House Republican leaders today unveiled a plan to expand oil and gas drilling in the nation’s lands and waters and use the royalties from those projects to pay for better bridges and roads.
Republicans hope to leverage the proposals to boost domestic energy production by tying them to the transportation authorization measure.
The legislation, which is expected to get a House debate and vote before the end of the year, also will give Republicans political talking points — and an alternative to the Obama administration’s jobs and infrastructure proposal — when they head home for a week-long Thanksgiving recess. The Senate rejected a key part of President Barack Obama’s jobs plan — a measure to spend $60 billion on infrastructure projects — earlier this month.
“The president says he wants more money for infrastructure. He also says he supports more American-made energy,” said House Speaker John Boehner, R-Ohio. “So instead of spending more tax dollars on another short-term stimulus that in my opinion won’t work, our bill links job-creating energy production and infrastructure together.”
The so-called “American Energy and Infrastructure Jobs Act” would open part of the Arctic National Wildlife Refute to oil and gas drilling, while forcing the Interior Department to issue commercial leases for oil shale development on public lands. The energy and infrastructure package also includes a proposal by Rep. Steve Stivers, R-Ohio, to force the government to sell drilling leases in parts of the Pacific and Atlantic oceans, while also lifting a congressional ban on exploration in the eastern Gulf of Mexico.
That statutory ban bars drilling in the eastern Gulf through 2022, unless Congress changes the law. The Obama administration also is not planning on selling any new drilling rights in the Pacific or Atlantic oceans from 2012 through 2017, the next five-year leasing period for the outer continental shelf.
The Republican bill would reauthorize funding for federal transportation programs that are otherwise set to expire early next year. The GOP bill would extend them for another five years. By drawing on federal oil and gas royalties as a source of funding, the measure also would fill a gap between revenue collected from a federal gasoline tax for the national highway trust fund and the cost of nationwide transportation projects.
“It will help support long-term job growth, lower energy prices for families and small businesses and provide resources quickly for our highest-priority infrastructure projects,” Boehner said today.
Rep. Doc Hastings, R-Wash., the House Natural Resources Committee chairman who authored the Arctic refuge drilling proposal, said the entire package would do away with “numerous government roadblocks and barriers that stand in the way of U.S. energy development.”
Hastings cast the bill as a job-creator:
“These measures will not only create new energy jobs, but will generate significant federal revenue that can help pay for infrastructure improvements, thereby creating even more jobs.”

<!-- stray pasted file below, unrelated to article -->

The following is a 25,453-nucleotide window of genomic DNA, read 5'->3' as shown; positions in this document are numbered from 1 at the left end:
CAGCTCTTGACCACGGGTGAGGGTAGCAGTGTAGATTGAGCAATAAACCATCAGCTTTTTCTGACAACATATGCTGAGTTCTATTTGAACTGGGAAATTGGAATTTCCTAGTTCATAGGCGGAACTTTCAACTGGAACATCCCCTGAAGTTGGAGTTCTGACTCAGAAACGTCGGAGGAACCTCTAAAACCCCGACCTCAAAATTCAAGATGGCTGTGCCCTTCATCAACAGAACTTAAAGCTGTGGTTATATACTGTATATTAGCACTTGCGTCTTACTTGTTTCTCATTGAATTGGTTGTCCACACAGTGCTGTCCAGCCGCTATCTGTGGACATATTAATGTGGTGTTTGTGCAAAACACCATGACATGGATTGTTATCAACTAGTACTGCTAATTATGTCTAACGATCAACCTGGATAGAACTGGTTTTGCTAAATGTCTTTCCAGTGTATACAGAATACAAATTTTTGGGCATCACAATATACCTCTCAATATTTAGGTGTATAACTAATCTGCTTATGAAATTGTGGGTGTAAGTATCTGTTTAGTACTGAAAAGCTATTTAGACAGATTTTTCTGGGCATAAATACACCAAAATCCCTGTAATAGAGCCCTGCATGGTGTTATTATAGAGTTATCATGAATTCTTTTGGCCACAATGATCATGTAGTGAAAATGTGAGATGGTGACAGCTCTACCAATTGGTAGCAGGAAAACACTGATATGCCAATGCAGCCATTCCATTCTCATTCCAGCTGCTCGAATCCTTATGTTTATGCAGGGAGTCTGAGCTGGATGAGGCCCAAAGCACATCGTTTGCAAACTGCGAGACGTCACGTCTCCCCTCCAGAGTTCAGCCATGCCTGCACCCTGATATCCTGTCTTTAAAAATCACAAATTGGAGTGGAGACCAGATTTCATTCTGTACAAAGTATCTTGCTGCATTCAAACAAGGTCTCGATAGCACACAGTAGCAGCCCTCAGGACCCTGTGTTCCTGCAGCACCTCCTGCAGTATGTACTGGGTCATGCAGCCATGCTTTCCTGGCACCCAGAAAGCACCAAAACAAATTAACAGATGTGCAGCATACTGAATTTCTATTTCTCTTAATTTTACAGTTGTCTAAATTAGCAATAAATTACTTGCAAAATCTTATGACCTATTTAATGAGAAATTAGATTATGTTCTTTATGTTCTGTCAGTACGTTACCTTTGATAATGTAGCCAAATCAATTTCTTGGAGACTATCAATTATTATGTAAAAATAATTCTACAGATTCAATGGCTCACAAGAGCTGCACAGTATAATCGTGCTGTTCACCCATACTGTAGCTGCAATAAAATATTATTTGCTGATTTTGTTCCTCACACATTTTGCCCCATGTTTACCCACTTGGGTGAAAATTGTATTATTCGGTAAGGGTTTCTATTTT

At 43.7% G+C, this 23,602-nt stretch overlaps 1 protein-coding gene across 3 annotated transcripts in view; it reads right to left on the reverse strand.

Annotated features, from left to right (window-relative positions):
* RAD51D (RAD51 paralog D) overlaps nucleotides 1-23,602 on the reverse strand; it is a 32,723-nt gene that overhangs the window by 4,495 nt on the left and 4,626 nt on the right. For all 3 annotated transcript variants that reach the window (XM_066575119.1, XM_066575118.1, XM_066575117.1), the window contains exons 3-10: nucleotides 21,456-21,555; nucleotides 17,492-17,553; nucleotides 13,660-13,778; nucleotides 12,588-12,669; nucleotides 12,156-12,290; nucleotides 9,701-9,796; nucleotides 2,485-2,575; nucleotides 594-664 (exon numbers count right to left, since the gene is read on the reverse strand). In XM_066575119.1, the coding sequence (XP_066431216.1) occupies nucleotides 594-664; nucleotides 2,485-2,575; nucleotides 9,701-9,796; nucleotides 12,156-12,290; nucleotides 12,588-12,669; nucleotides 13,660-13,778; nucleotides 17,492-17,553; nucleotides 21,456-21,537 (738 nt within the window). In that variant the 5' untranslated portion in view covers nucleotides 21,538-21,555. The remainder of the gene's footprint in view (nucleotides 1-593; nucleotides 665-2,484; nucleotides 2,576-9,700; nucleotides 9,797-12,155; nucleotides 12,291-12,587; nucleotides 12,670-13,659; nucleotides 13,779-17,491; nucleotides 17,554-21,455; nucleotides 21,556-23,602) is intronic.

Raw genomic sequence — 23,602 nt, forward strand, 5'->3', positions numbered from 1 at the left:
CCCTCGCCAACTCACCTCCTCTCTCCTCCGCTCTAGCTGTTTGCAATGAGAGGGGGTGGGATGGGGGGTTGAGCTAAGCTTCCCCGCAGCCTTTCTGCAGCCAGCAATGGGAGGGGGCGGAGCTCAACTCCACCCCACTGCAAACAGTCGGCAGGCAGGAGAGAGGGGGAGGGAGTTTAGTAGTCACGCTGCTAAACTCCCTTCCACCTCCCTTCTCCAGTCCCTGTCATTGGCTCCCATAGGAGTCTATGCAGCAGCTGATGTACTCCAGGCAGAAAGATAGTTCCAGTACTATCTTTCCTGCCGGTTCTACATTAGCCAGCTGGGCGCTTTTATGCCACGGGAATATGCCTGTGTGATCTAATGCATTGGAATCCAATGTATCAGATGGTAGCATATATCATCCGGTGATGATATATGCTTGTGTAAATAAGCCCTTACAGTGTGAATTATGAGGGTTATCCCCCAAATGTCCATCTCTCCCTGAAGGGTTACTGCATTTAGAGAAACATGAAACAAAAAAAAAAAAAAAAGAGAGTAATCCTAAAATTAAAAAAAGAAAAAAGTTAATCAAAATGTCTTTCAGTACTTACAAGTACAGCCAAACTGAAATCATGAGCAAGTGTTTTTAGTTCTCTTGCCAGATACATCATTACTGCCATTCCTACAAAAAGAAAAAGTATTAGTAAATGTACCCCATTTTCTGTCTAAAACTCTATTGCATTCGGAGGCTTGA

But Democratic lawmakers criticized Republicans for pushing controversial drilling proposals as a way of paying for transportation spending. Sen. Barbara Boxer, D-Calif., the head of the Senate Environment and Public Works Committee that has advanced an alternative highway bill, said the House GOP leaders’ approach threatens to capsize the legislation.
“We need to pay for the surface transportation bill in a way that is not contentious and does not threaten jobs,” Boxer said. “The proposal by Republican leadership would mire a very popular surface transportation bill in controversy, and it would directly threaten many thousands of fishing, tourism and recreation-related jobs.”
House Minority Leader Nancy Pelosi, D-Calif., complained that the Republicans had no “real details on the level of investment or how they intend to pay for their bill.”
Although the bill could easily pass the Republican-controlled House of Representatives, it faces an uncertain future in the Senate, where Boxer’s separate transportation bill is pending and where proposals to allow drilling in the Arctic refuge have been widely panned.
According to the U.S. Geological Survey, there are an estimated 10.4 billion barrels of oil harbored in the refuge’s coastal plain, which, at peak production, could supply the U.S. with up to 1.45 million barrels of oil daily.
Environmentalists say the potential oil gains from drilling in ANWR would be small and aren’t worth the risks of damage to wildlife and habitat.
Drilling advocates last prevailed in advancing an ANWR drilling plan through the Senate in 2005, when the chamber voted narrowly to add the proposal to an unrelated budget bill. But the drilling provisions ultimately were stripped out of the measure, after House Republican leaders encountered resistance from more than two dozen moderates in their party.
In recent years, ANWR drilling advocates have tried new tactics to make the idea more attractive. A recent gambit by Alaska’s senators — Republican Lisa Murkowski and Democrat Mark Begich — would have allowed oil companies to use horizontal drilling techniques to explore the refuge’s reserves as long as their footprint was not within the federally protected area.